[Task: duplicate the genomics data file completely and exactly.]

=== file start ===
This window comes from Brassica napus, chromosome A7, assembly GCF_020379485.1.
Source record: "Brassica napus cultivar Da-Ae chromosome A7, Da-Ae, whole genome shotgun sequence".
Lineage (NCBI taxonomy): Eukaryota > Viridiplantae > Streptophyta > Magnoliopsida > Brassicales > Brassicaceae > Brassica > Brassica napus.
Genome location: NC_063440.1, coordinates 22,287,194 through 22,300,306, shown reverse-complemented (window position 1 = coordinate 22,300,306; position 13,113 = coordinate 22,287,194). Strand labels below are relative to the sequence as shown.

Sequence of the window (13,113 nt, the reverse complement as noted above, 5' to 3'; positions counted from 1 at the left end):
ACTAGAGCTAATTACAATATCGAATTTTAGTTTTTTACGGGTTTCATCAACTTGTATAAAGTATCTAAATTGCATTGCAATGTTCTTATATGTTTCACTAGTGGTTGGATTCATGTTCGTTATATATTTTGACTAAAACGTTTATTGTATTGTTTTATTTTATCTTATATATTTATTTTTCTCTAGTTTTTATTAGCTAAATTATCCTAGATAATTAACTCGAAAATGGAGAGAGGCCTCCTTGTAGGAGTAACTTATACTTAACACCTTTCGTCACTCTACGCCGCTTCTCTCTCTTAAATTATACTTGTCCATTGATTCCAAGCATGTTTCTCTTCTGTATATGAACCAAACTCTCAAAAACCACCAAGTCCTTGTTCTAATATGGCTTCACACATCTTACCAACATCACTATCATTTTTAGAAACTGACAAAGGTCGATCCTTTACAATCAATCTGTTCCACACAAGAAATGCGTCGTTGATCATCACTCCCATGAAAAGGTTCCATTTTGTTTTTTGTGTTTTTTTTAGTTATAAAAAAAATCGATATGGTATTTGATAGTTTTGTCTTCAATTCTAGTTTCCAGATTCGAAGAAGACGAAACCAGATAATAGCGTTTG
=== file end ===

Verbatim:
This window comes from Brassica napus, chromosome A7, assembly GCF_020379485.1.
Source record: "Brassica napus cultivar Da-Ae chromosome A7, Da-Ae, whole genome shotgun sequence".
Lineage (NCBI taxonomy): Eukaryota > Viridiplantae > Streptophyta > Magnoliopsida > Brassicales > Brassicaceae > Brassica > Brassica napus.
Genome location: NC_063440.1, coordinates 22,287,194 through 22,300,306, shown reverse-complemented (window position 1 = coordinate 22,300,306; position 13,113 = coordinate 22,287,194). Strand labels below are relative to the sequence as shown.

Sequence of the window (13,113 nt, the reverse complement as noted above, 5' to 3'; positions counted from 1 at the left end):
ACTAGAGCTAATTACAATATCGAATTTTAGTTTTTTACGGGTTTCATCAACTTGTATAAAGTATCTAAATTGCATTGCAATGTTCTTATATGTTTCACTAGTGGTTGGATTCATGTTCGTTATATATTTTGACTAAAACGTTTATTGTATTGTTTTATTTTATCTTATATATTTATTTTTCTCTAGTTTTTATTAGCTAAATTATCCTAGATAATTAACTCGAAAATGGAGAGAGGCCTCCTTGTAGGAGTAACTTATACTTAACACCTTTCGTCACTCTACGCCGCTTCTCTCTCTTAAATTATACTTGTCCATTGATTCCAAGCATGTTTCTCTTCTGTATATGAACCAAACTCTCAAAAACCACCAAGTCCTTGTTCTAATATGGCTTCACACATCTTACCAACATCACTATCATTTTTAGAAACTGACAAAGGTCGATCCTTTACAATCAATCTGTTCCACACAAGAAATGCGTCGTTGATCATCACTCCCATGAAAAGGTTCCATTTTGTTTTTTGTGTTTTTTTTAGTTATAAAAAAAATCGATATGGTATTTGATAGTTTTGTCTTCAATTCTAGTTTCCAGATTCGAAGAAGACGAAACCAGATAATAGCGTTTG